Gov. Jerry Brown's Catholicity vs. euthanasia decision gets above-the-fold ink

Brittany Maynard, the 29-year-old Californian who moved to Oregon last year so she could end her life instead of facing the last stages of brain cancer, got her political revenge this week.

That's the reality in the news coverage. That’s because -- unless you’ve been living under a rock somewhere -- California Gov. Jerry Brown signed a bill making assisted suicide legal. Which opened the gates to this controversial personal or family choice to some 38 million people overnight.

And the Los Angeles Times reporter who covered it did a great job of making the religion angle front and center. That is, the Catholic governor of the country’s most populous state did something totally against his religion, but readers got to learn about how that decision played out. Start reading here:

Caught between conflicting moral arguments, Gov. Jerry Brown, a former Jesuit seminary student, signed a measure Monday allowing physicians to prescribe lethal doses of drugs to terminally ill patients who want to hasten their deaths.
Brown appeared to struggle in deciding whether to approve the bill, whose opponents included the Catholic Church.
“In the end, I was left to reflect on what I would want in the face of my own death,” Brown wrote in a signing message. “I do not know what I would do if I were dying in prolonged and excruciating pain. I am certain, however, that it would be a comfort to be able to consider the options afforded by this bill. And I wouldn’t deny that right to others.”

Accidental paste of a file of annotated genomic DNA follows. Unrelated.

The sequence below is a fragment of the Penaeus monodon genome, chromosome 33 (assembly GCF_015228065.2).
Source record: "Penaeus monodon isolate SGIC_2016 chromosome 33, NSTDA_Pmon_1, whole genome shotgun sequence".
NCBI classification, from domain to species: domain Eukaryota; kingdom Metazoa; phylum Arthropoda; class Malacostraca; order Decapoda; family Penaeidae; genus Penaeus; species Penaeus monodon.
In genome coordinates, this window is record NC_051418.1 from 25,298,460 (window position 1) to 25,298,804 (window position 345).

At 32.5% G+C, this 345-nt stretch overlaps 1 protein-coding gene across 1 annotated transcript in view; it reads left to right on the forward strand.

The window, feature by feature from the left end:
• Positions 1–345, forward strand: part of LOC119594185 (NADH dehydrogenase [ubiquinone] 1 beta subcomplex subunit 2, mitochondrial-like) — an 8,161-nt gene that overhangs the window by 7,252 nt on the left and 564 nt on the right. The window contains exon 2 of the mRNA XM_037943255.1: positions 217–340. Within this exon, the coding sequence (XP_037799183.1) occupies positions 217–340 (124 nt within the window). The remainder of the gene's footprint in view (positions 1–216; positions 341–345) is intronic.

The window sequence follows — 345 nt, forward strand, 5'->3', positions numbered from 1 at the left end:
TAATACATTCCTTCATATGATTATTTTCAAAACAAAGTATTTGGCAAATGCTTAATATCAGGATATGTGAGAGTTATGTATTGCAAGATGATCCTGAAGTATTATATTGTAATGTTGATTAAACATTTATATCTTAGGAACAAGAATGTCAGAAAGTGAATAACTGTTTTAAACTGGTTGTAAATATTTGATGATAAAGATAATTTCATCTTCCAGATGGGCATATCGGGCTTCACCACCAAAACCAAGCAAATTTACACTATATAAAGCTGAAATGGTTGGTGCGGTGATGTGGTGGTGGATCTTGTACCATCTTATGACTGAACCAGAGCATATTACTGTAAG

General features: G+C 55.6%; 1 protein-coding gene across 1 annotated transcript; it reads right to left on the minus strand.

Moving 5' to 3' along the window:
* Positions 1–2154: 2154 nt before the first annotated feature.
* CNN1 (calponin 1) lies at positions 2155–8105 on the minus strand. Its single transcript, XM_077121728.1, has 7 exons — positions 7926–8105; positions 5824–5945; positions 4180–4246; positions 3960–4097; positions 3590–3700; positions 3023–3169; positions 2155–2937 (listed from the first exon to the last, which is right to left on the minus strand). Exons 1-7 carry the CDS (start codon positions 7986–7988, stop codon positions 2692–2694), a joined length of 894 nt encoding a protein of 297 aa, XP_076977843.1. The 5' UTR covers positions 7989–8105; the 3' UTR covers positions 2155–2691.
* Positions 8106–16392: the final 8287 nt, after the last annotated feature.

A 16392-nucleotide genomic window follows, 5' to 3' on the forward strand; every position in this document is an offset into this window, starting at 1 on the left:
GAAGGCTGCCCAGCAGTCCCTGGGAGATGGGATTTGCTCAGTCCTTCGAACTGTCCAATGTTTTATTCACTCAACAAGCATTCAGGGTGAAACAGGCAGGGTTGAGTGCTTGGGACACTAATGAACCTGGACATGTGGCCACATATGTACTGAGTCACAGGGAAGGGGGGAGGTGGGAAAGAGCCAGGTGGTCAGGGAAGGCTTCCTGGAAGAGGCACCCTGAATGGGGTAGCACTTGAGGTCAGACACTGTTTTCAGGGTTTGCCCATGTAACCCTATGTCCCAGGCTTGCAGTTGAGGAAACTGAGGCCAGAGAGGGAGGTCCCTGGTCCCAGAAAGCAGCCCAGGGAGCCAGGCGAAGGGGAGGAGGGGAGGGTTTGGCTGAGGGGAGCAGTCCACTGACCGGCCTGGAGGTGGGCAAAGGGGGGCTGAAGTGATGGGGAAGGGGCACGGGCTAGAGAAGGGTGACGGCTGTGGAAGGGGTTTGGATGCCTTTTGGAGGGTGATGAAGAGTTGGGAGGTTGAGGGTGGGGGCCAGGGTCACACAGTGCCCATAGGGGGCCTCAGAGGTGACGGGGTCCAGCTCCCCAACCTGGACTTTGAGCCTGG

After explaining some provisions of the End of Life Option Act and placing a quote by its opponents quite high in the story, the reporter swung back to Brown, who said he had weighed the religious arguments.

Brown said Monday that he carefully considered input from doctors, including two of his own, a Catholic bishop and advocates for the disabled, as well as pleas from the family of Brittany Maynard, a cancer victim who took her own life. He said he also considered input favoring the bill from retired South African Archbishop Desmond Tutu.
“I have considered the theological and religious perspectives that any deliberate shortening of one’s life is sinful,” he wrote.

Notice the reporter cited a Catholic bishop and then, a sentence later, input from Desmond Tutu, a retired progressive Anglican bishop who favored the bill. It's important that the writer didn’t note that Tutu is not Catholic, which may have confused some readers.

The newspaper ran the full text of Brown’s statement in this sidebar. The newspaper also ran a video on Angie Bloomquist, a woman living a miserable existence because of ALS and who had filed a lawsuit to protect doctors who prescribe lethal doses to mentally capable adults who have incurable conditions.

The Times reminded readers that Maynard had taped an appeal to California lawmakers last year asking them to grant other Californians an end-of-life option that she did not have. She also spoke with the governor days before she died, so undoubtedly, Brown’s decision less than a year after her Nov. 1, 2014, assisted suicide was a major victory for Maynard’s family and the group Compassion and Choices, a group with roots back to the old Hemlock Society.